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A Natural Gas Pipeline for Massachusetts?

By Bob Andrews

Almost everyone has heard about that big Keystone XL Pipeline that is currently being debated in Washington. Have you heard, though, that Kinder Morgan (KM), one of the country’s largest fossil fuel companies, is planning a brand new pipeline that would bring fracked gas from Pennsylvania through Massachusetts? Massachusetts, if KM has its way, will underwrite this pipeline, and citizens of Massachusetts will be asked to help pay for it.

KM states, as justification for this pipeline, that it is prompted by a growing demand in the Northeast region for natural gas, which they describe as “a clean, environmentally friendly energy source that is produced domestically.” To meet this demand and make sure that consumers are not hit with high energy prices at peak demand times, the company argues that the existing fuel transportation infrastructure must be expanded.

There are many reasons for opposing this pipeline. An extremely important one is that a new and very expensive state commitment to natural gas infrastructure can seriously undermine our very encouraging progress toward alternative energy, which is critically important for addressing global climate change. Natural gas, as we discussed in last month’s ConcordCAN! column, is not the “clean” transition fuel that some are claiming. It is a fossil fuel that when burned or released into the atmosphere by gas leaks substantially fuels climate change. In fact, natural (methane) gas, when it escapes into the atmosphere, is about 80 times more damaging than CO2 as a greenhouse gas, molecule for molecule.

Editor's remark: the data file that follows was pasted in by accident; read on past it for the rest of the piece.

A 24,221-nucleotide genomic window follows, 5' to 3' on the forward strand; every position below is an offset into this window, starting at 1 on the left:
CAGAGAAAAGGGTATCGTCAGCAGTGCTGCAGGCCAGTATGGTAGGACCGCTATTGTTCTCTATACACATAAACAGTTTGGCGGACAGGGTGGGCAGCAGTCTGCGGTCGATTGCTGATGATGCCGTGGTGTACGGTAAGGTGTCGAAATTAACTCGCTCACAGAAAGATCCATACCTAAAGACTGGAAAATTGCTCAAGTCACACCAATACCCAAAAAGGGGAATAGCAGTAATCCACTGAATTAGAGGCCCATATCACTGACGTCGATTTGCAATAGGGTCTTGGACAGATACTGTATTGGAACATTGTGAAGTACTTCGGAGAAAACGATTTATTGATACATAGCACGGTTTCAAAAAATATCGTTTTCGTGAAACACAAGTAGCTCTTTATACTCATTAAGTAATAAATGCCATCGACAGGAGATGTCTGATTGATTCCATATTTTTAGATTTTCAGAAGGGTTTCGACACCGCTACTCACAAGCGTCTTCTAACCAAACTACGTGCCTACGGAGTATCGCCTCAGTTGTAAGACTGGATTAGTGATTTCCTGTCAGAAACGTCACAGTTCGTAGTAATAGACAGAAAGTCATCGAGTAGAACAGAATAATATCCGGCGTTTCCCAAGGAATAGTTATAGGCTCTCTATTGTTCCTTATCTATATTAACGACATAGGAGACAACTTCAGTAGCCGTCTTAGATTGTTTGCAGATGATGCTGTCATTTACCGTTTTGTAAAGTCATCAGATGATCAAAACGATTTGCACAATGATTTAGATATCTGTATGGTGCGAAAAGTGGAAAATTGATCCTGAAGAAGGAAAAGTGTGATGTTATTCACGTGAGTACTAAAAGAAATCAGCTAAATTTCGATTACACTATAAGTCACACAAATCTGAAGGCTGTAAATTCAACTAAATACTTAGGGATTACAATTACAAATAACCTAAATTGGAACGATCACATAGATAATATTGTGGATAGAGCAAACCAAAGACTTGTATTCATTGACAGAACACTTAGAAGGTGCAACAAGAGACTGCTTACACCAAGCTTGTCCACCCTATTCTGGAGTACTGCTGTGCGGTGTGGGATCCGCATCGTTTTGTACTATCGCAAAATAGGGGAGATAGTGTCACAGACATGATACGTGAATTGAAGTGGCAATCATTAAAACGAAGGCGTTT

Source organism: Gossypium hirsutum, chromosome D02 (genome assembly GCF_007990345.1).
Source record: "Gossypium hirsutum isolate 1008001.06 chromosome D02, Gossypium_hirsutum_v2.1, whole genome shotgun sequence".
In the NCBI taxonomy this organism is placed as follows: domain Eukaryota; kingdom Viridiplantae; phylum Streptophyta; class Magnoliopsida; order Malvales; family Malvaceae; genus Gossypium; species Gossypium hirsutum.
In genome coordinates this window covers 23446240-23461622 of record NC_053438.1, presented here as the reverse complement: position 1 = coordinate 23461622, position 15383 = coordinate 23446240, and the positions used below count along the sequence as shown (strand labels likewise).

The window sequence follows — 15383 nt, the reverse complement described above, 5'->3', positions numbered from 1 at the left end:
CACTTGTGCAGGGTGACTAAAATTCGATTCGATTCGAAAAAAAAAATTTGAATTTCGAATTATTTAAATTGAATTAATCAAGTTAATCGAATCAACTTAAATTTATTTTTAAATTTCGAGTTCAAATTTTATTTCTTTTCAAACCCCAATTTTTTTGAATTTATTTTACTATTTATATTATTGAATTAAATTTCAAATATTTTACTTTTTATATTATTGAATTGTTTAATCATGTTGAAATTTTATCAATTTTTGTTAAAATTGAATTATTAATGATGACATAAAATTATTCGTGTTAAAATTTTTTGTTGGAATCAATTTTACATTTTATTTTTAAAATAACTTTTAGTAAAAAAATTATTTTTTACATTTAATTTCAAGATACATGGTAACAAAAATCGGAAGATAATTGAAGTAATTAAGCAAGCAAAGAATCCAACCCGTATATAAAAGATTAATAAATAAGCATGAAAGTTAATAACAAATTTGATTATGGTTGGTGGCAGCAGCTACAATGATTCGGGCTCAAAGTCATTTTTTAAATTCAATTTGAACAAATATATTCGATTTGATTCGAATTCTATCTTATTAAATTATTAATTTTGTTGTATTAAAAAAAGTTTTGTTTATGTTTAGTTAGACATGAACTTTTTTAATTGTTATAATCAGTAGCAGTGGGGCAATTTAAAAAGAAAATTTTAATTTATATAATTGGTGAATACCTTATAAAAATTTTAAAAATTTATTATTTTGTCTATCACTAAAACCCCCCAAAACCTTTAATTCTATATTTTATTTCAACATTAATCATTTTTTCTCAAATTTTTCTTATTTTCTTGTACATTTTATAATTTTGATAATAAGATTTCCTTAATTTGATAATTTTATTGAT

Massachusetts is on the brink of a genuine alternative energy revolution. Last year, we became the most energy efficient state in the country, and we are one of the top states for solar. Despite this, New England’s governors were apparently impressed, at first, by KM’s arguments.

Nonetheless, grassroots opposition to the pipeline has been on the rise statewide. Many individuals, groups, and communities along the originally proposed route protested strongly over the past few years since the pipeline project would have ripped up a great deal of private property as well as public parks, forests, and more. Governor Patrick was apparently impressed by the level of opposition to the plan and modified his stance about it.

As the opposition rose to a peak across this state, the plan for the location of the pipeline shifted so that it would not impinge upon so many Massachusetts towns and would, instead, shift northward into New Hampshire, following existing rights of way along utility lines.

ConcordCAN! believes that this pipeline, regardless of the route, is a bad idea for everyone but those who will profit from its construction. The construction of a natural gas pipeline for fracked gas means expanded fracking and increased production, leading to an increase in global warming pollution and more damage to our underground water supplies wherever fracking takes place. And there will still be environmentally damaging and unjustifiable incursions on private and public lands. Additionally, there is good reason to believe that the pipe capacity is about four times as much as the electric companies are saying is needed.

Because ConcordCAN! sees this pipeline and increased reliance on fossil fuels as inconsistent with Concord’s sustainability principles and a threat to the natural environment, it will be the topic for discussion at the January Sustainable Concord Coffee. Speaker(s) have yet to be determined, but will be people who are highly informed about this issue. We hope to see you at the coffee at the Harvey Wheeler Community Center on Tuesday, January 20, from 7:30-9 AM.

Bob Andrews is a Concord resident and member of the ConcordCAN! Steering Group.

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